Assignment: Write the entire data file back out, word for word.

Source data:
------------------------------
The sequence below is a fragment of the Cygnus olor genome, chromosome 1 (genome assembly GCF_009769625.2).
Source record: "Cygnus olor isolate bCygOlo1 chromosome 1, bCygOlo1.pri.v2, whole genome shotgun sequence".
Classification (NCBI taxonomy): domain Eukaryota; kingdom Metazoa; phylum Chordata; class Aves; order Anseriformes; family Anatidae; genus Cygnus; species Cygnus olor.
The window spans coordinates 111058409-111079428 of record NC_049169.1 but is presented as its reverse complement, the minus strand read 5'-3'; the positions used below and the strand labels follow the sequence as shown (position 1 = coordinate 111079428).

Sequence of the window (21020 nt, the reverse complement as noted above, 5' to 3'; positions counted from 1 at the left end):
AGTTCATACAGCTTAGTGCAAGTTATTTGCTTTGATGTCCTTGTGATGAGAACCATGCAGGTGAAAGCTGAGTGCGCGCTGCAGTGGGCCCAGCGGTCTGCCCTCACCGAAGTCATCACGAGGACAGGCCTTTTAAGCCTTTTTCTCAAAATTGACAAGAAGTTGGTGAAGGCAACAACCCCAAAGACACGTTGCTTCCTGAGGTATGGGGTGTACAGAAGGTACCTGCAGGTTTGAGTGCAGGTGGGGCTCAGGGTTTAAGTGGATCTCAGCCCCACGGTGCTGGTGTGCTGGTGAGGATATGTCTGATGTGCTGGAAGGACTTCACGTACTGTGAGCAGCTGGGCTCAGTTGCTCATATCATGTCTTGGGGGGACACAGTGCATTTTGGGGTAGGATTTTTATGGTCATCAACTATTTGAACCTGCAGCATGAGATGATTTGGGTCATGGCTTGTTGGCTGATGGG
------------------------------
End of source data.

The sequence below is a fragment of the Cygnus olor genome, chromosome 1 (genome assembly GCF_009769625.2).
Source record: "Cygnus olor isolate bCygOlo1 chromosome 1, bCygOlo1.pri.v2, whole genome shotgun sequence".
Classification (NCBI taxonomy): domain Eukaryota; kingdom Metazoa; phylum Chordata; class Aves; order Anseriformes; family Anatidae; genus Cygnus; species Cygnus olor.
The window spans coordinates 111058409-111079428 of record NC_049169.1 but is presented as its reverse complement, the minus strand read 5'-3'; the positions used below and the strand labels follow the sequence as shown (position 1 = coordinate 111079428).

Sequence of the window (21020 nt, the reverse complement as noted above, 5' to 3'; positions counted from 1 at the left end):
AGTTCATACAGCTTAGTGCAAGTTATTTGCTTTGATGTCCTTGTGATGAGAACCATGCAGGTGAAAGCTGAGTGCGCGCTGCAGTGGGCCCAGCGGTCTGCCCTCACCGAAGTCATCACGAGGACAGGCCTTTTAAGCCTTTTTCTCAAAATTGACAAGAAGTTGGTGAAGGCAACAACCCCAAAGACACGTTGCTTCCTGAGGTATGGGGTGTACAGAAGGTACCTGCAGGTTTGAGTGCAGGTGGGGCTCAGGGTTTAAGTGGATCTCAGCCCCACGGTGCTGGTGTGCTGGTGAGGATATGTCTGATGTGCTGGAAGGACTTCACGTACTGTGAGCAGCTGGGCTCAGTTGCTCATATCATGTCTTGGGGGGACACAGTGCATTTTGGGGTAGGATTTTTATGGTCATCAACTATTTGAACCTGCAGCATGAGATGATTTGGGTCATGGCTTGTTGGCTGATGGG